Either that or Kansas City Royals fans stuffing the ballot to throw off the results
 

Jessica Lares

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Oct 31, 2009
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This is what it says in the paper:

http://grouplens.org/site-content/uploads/Emoji_Interpretation.pdf

We recruited our survey participants via Amazon Mechanical Turk. We required participants to be located in the United States in order to minimize interpretation differences that may arise from geographic and cultural influence, although this is an interesting direction of future work. In pilot testing our survey, we estimated that it would take roughly 30 to 35 seconds to complete each emoji survey page. Prorating from a minimum wage of $8 per hour, this equated to about $0.07 per emoji page. With 17 emoji pages per survey (random sample of 15 plus the heart emoji page shown twice), we compensated participants $1.20 for completing the survey.
Of the 304 participants, 134 were male, 169 female, and 1 other. The average age was 38.6 (SD = 12; min = 19; max = 74). With regard to smartphone platform, 35% of the participants use Apple, 8% use Google/Android, 29% Samsung, 10% LG, 1% Microsoft, and the remaining 17% use others. Participants also reported their emoji usage on a scale from “Never” to “Always”: 3% said they never use emoji, 16% rarely, 45% sometimes, 27% most of the time, and 9% indicated “always”.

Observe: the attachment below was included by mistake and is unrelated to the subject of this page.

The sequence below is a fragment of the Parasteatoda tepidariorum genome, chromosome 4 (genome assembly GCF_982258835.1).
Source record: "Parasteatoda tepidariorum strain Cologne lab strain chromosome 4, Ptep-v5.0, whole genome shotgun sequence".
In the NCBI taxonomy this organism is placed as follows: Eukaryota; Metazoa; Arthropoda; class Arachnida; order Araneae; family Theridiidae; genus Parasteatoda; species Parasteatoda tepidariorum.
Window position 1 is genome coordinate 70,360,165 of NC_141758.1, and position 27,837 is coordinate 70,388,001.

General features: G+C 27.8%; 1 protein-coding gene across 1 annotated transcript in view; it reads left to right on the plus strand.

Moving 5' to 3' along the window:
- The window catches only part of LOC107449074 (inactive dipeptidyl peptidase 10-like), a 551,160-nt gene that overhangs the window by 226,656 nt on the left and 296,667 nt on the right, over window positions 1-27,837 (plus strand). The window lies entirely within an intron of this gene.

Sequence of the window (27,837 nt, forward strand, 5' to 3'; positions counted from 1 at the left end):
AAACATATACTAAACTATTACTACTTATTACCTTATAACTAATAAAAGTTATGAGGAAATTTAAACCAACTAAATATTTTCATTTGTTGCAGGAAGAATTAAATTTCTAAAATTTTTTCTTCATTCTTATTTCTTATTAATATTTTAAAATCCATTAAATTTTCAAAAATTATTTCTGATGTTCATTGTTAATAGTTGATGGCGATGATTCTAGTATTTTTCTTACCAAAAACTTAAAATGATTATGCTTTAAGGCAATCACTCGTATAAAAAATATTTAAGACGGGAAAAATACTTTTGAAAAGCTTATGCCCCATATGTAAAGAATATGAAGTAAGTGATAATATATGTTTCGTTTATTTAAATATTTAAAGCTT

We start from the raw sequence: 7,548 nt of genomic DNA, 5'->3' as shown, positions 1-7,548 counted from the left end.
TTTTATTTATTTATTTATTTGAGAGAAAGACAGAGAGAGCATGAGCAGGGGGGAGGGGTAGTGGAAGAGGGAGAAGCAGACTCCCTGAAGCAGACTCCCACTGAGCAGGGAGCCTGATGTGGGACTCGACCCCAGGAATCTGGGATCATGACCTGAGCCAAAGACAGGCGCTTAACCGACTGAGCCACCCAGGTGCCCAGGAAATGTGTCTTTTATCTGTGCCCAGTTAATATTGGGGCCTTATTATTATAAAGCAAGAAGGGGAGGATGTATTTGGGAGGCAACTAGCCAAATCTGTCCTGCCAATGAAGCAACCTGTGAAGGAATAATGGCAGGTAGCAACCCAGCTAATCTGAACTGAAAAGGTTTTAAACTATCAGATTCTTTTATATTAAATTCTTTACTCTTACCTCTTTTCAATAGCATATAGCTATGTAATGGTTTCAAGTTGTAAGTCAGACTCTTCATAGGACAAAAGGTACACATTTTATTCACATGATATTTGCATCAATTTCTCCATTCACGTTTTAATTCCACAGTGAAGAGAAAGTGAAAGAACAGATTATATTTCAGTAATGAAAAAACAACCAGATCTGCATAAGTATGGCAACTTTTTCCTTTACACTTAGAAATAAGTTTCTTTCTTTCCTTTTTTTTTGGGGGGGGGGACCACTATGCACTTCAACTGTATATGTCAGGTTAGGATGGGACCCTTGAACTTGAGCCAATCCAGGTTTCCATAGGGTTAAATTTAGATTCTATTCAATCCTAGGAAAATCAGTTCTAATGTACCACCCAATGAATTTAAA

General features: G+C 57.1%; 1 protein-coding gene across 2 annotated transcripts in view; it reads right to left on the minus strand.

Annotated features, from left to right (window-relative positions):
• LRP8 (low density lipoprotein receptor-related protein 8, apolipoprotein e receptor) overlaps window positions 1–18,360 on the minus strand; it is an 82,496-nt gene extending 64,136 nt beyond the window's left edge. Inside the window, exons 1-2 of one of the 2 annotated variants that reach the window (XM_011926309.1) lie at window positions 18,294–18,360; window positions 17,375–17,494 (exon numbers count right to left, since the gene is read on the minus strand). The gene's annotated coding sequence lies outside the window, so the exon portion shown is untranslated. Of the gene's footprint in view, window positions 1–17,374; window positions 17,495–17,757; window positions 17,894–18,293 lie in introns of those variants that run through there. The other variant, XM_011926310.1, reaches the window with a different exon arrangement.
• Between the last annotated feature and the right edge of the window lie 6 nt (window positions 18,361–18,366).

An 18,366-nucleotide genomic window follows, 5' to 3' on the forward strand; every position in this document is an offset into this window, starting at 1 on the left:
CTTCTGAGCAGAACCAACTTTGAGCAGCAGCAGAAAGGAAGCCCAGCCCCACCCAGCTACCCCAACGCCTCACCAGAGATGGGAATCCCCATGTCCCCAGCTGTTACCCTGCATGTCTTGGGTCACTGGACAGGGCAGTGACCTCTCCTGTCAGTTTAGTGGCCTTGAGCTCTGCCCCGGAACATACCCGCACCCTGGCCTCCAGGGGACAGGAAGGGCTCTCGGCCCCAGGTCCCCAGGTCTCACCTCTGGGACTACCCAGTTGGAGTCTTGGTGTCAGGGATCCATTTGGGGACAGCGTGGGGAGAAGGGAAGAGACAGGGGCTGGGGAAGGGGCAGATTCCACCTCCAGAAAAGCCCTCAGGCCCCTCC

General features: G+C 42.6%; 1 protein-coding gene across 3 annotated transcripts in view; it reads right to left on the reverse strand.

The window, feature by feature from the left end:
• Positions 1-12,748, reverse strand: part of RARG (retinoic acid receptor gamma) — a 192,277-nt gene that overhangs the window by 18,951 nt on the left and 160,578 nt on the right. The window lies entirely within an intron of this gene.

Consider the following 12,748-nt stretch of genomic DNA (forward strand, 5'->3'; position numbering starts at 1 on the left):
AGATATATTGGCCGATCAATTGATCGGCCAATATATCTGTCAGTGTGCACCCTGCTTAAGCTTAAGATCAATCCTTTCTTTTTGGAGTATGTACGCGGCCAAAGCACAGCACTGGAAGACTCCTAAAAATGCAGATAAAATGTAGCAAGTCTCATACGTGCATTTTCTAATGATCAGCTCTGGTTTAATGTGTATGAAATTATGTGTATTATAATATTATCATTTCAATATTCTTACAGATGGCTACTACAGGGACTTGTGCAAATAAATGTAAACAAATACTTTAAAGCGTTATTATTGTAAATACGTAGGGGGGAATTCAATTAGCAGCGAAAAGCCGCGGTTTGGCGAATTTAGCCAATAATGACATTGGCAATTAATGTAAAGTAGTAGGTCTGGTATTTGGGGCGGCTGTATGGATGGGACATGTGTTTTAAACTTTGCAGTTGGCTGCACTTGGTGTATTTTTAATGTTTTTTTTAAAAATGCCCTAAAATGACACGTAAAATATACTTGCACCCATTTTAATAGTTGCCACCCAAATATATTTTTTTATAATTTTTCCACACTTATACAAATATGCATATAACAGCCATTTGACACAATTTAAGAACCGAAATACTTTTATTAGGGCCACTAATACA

Of course the results are what they are. I always get asked by my parents what the majority of emojis mean.
 
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maflynn

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It looks to be grinning to me but I definitely can see why its interpreted the other way. There's not much of a smile going on , just showing the teeth. I think the "^" for the eyes push it to the smile category for me. If it was just round eyes, I'd probably think its a grimace.
 

rshrugged

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Oct 11, 2015
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image.png

I'm sort of listening to you and I might even grunt a response, but really, I have to go real bad.:oops:
 

mw360

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It's easier to discuss with a comparison image... The Apple guy looks pretty peeved. The collection here looks like the day 1970-gate broke...



 

noisycats

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Jun 1, 2010
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The 'ham. Alabama.
All those other platform emojis are better if the 'grimace' is meant to be a positive symbol. The lack of upturned corners on the mouth makes me think the Apple version is a forced or fake smile. The Apple emoji will likely kill you in your sleep.
 

MacsRgr8

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IMHO, the Apple emoji looks friendly because of the eyes. That Microsoft Emoji is bad-mojo :confused:

I bet that's the deal with this...
What seems more important to you:
- the grin or the eyes?